As an English major, I have a slight tendency to think about words. What they mean, how they are spelled, and so on. As nice as it would be if we could graduate from high school and breathe a sigh of satisfaction that our years of homework has made our vocabulary complete, that just isn’t the case.

We tend to learn our vocabulary by exposure and familiarity. We learn words and remember them as much as we use them or hear them used around us. I have always spent a lot of time reading, and that’s how I picked up a lot of my vocab. The problem with this method of learning is that I associate some of the more unique words I know with specific occurrences. I remember them in the context of a specific work, which is fine, except for the times when my original exposure was rather idiosyncratic.

All this digression is meant to show that words can mean different things to different people or in different circumstances. In fact some words mean to many things, “stuff” for instance, gets thrown around and leant on like some sort of mental crutch when we’re too lazy to come up with another word that means “things”. This sort of verbal laziness bothers me from time to time, and today I want to think about another word that may get overused.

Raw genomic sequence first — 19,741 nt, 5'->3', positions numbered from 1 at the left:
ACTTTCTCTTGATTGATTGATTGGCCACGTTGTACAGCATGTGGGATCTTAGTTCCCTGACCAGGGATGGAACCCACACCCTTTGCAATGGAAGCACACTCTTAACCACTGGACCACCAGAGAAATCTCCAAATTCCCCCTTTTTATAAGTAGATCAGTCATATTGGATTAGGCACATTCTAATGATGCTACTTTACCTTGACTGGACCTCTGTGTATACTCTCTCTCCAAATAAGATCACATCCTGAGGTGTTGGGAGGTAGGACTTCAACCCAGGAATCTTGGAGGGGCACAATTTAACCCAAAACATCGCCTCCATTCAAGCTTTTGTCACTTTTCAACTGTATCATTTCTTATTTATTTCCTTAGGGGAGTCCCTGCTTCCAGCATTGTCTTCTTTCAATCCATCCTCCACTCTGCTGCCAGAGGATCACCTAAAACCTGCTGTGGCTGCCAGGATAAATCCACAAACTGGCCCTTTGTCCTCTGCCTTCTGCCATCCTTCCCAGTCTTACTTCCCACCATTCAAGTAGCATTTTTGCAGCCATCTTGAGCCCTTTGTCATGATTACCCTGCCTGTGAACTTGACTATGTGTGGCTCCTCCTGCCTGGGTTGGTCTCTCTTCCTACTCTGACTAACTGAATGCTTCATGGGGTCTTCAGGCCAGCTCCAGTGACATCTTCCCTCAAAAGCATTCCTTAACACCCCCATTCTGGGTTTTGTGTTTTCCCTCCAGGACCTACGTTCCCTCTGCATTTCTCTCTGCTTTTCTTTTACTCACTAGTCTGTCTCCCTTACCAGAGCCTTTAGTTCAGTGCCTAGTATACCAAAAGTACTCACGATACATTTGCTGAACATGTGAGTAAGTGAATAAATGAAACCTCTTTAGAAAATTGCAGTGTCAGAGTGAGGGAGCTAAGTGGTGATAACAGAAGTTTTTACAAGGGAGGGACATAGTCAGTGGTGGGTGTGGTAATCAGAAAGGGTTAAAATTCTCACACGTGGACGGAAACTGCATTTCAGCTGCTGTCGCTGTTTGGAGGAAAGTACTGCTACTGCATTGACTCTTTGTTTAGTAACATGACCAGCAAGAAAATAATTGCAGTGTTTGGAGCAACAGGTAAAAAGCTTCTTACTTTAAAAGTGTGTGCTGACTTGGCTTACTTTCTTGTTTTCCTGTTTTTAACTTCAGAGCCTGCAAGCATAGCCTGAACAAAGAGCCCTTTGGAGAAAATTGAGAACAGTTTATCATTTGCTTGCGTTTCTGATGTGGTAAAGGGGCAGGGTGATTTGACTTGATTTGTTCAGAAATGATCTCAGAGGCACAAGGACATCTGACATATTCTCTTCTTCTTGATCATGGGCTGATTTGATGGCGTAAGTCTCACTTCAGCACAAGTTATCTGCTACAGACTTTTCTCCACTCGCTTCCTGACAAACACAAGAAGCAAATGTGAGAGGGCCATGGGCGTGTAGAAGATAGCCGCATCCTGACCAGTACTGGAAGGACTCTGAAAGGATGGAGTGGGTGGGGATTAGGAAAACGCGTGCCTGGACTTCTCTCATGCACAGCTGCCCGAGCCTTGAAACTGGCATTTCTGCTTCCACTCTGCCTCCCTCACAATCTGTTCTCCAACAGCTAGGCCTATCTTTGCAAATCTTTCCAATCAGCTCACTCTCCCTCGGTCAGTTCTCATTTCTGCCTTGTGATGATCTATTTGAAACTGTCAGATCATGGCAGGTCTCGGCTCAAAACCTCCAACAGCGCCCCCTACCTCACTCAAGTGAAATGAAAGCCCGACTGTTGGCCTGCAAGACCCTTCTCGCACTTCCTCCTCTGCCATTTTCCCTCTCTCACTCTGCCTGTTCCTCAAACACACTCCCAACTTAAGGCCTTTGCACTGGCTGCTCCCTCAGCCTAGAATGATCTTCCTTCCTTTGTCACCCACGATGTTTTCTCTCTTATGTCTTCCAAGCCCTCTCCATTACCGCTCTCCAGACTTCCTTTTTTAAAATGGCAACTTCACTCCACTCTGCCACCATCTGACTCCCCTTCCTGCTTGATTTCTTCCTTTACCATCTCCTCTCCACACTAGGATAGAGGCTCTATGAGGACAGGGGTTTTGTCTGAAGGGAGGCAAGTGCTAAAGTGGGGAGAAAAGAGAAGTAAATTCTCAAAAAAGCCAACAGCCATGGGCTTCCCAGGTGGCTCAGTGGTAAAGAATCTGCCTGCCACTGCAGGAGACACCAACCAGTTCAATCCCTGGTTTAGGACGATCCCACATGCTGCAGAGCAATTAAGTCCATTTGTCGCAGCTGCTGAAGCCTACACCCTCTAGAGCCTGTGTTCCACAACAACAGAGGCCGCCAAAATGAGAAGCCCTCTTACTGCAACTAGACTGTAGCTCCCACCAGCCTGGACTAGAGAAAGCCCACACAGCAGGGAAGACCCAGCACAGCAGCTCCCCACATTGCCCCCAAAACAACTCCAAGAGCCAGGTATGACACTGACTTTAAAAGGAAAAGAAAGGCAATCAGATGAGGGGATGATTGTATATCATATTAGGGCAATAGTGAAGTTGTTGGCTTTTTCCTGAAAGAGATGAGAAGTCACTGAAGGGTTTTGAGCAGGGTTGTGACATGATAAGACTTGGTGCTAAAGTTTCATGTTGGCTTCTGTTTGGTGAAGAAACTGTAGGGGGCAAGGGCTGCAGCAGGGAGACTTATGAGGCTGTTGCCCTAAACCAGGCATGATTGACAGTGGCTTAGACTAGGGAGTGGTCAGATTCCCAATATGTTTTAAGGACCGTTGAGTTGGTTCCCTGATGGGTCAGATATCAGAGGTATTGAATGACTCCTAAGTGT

The word is “interesting”. (Pun intended).

Interesting, it’s what people say when something titillates them, or on the other side, when something spurs them on to deeper thought. Interesting is something that strikes at our “interests” and creates connections with things that are important to us.

Something “interesting” can take us down the path of pleasurable association. It can spark confused head-scratching or further inquiry. It can refer to a sketchy or questionable situation.

The word, it means something that catches our attention. Something has to be, well, interesting. It’s become such a staple word, which perhaps isn’t a bad thing. The world is a better place when we think things are interesting.

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